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The American Heart Association recommends that anyone with hypertension should be monitoring blood pressure at home. Monitoring at home is the best way to see if your treatment is working to control your blood pressure. [1,2]
Home monitoring may also help your doctor diagnose hypertension. Some people tend to have higher blood pressure readings in the doctor’s office due to anxiety, called “white coat” hypertension. Blood pressure readings can also change throughout the day. Having a series of readings from home can help your doctor decide if you have hypertension and pick the best treatment. [1,2]
But just like in the doctor’s office, getting accurate blood pressure readings at home is the key; you must have good measuring techniques and strictly follow some specified procedures in order for your readings to be accurate. [1,2]
Get the Right Blood Pressure Monitor
Ask your doctor or pharmacist to help you pick an automatic, cuff-style, upper-arm blood pressure monitor. Monitors with a digital reading of your upper (systolic) and lower (diastolic) numbers tend to be the most accurate. Finger or wrist monitors are not accurate enough, and are not recommended by AHA. [1,2]
Any monitor you chose needs to be validated. It is always a good idea to bring your new monitor to your doctors office and have the doctor or nurse watch you take your own pressure and check your reading against the office monitor. Your health care provider should make sure that the cuff fits your arm properly. Once your monitor and technique has been checked, you are ready to start monitoring at home. [1,2]
How to Get an Accurate Blood Pressure Reading at Home
1. Ask your doctor when to take blood pressure readings.
Checking blood pressure too often can cause you to experience more stress and possible short-term high readings. To get the best readings, take two or three readings. Wait about one minute between readings. If your monitor does not save the readings, make sure to write them down on a blood pressure monitor chart.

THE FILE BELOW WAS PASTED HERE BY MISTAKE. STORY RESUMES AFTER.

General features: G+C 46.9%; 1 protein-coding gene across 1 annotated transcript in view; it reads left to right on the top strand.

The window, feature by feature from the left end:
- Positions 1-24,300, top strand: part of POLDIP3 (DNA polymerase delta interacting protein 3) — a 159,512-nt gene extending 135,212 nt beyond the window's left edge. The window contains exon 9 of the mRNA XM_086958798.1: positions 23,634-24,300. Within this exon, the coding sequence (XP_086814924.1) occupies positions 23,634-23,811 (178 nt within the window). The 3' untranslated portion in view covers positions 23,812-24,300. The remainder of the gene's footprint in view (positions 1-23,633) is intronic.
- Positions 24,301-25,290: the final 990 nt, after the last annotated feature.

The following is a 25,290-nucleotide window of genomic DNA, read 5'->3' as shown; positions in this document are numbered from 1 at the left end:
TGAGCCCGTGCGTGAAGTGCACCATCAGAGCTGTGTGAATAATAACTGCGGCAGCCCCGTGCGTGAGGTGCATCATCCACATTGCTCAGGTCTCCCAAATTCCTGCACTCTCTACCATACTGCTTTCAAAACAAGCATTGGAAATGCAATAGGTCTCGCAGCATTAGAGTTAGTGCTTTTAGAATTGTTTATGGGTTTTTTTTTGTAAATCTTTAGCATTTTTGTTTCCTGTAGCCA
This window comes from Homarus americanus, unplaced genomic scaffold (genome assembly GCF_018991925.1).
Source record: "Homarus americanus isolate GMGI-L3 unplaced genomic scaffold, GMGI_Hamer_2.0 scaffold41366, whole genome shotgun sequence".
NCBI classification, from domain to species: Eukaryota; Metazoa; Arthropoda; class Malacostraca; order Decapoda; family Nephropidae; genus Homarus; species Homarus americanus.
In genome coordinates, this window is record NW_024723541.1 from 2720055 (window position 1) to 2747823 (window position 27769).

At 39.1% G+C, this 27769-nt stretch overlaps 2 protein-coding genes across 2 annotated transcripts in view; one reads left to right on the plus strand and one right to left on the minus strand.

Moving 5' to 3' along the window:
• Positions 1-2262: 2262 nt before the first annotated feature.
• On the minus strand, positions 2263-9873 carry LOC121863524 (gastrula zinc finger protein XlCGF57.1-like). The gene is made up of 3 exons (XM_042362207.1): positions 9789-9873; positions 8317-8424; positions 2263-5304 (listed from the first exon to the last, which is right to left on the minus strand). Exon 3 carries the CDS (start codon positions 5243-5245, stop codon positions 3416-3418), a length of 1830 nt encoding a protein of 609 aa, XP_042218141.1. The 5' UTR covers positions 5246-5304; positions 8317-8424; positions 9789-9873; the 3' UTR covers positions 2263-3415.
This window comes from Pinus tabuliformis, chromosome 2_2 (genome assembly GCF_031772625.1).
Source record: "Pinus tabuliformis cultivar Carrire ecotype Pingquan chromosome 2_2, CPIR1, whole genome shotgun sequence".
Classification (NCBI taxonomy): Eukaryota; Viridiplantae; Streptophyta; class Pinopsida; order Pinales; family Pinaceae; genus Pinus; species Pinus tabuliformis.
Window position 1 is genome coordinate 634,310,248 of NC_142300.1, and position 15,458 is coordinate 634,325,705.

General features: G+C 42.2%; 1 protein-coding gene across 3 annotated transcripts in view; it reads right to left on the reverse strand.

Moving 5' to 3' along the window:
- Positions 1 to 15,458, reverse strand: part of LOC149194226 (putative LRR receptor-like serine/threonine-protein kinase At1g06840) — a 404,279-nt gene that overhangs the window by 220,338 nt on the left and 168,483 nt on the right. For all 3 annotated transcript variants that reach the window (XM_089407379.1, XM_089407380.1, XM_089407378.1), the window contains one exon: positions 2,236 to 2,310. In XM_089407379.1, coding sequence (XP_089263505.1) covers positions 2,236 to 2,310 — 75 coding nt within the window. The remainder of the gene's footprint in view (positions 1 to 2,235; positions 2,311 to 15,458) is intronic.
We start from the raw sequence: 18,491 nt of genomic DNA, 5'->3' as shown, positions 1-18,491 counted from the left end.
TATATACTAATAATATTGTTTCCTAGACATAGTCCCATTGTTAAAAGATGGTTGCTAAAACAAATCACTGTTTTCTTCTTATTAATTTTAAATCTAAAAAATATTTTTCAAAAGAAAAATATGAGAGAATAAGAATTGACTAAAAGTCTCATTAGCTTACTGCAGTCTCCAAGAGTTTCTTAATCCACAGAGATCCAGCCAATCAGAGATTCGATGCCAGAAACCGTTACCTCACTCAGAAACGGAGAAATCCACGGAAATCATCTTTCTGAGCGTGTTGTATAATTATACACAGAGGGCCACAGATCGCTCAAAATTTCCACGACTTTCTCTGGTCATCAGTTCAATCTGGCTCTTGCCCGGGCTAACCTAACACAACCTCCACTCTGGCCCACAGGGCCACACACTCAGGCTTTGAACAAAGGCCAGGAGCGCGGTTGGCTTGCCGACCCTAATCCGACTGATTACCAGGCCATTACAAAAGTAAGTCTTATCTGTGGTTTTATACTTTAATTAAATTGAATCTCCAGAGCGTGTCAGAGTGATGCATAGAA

When you are just starting or if you have recently changed treatment, your doctor will probably have you check your blood pressure every morning and night, at about the same time. Once your pressure is stable, you may be able to measure less frequently.
2. Properly prepare for taking your blood pressure.
Do not take blood pressure right after getting out of bed. Take your blood pressure before breakfast. Avoid caffeine, tobacco, alcohol, and exercise for at least 30 minutes before a blood pressure check. Empty your bladder. Rest quietly for about 5 minutes before starting.
3. Follow proper form.
You should be sitting in a straight-backed chair, sitting up straight with your arm resting on a table at heart level. Place the cuff just above your elbow. Do not place the cuff over clothing, just on your bare arm. You can use either arm, but use the same arm each time. Do not cross your legs. Keep your feet flat on the ground. Now you are ready to take your blood pressure. [1,2]
Even at home blood pressure reading can be different each time you test. It’s the average that your doctor will want to see. If you are getting wildly different readings, let your doctor know and have your pressure checked at the office. A blood pressure reading of 180 over 120 should have you taking your blood pressure again. If it is still that high, contact your doctor right away. 
For pregnant women who have high blood pressure with pregnancy – called preeclampsia – your doctor may have you do blood pressure readings at home during pregnancy. If you have a heart rhythm abnormality, your doctor may prefer that you have your pressure checked in the office. These arrhythmias – like atrial fibrillation – may interfere with the accuracy of a home monitor. [1,2]
Many home blood pressure monitors will store your readings and you may be able to transfer the readings to your computer or phone. It is still a good idea to use a chart to keep track of the readings, times, and changes over time:
Track Your BP on a Home Blood Pressure Log
Our blood pressure chart reflects the standard classification system adopted by the Seventh Report of the Joint National Committee on Prevention, Detection, Evaluation, and Treatment of High Blood Pressure and by the American Heart Association. 
Managing Your Blood Pressure
Monitoring is only one part of managing hypertension. Your doctor will use your results to help you come up with a treatment plan. Although there is no cure for hypertension, treatment can keep blood pressure low and avoid complications of hypertension like heart attack, stroke, kidney damage, loss of vision and sexual dysfunction. [1-3]
Treatment may start with lifestyle changes. These changes may reduce or delay high blood pressure. They include:
- A heart-healthy diet
- Limiting salt
- Getting exercise
- Avoiding stress
- Losing weight
- Not smoking
- Limiting or avoiding alcohol
If lifestyle changes are not enough, adding blood pressure medication may be necessary. 
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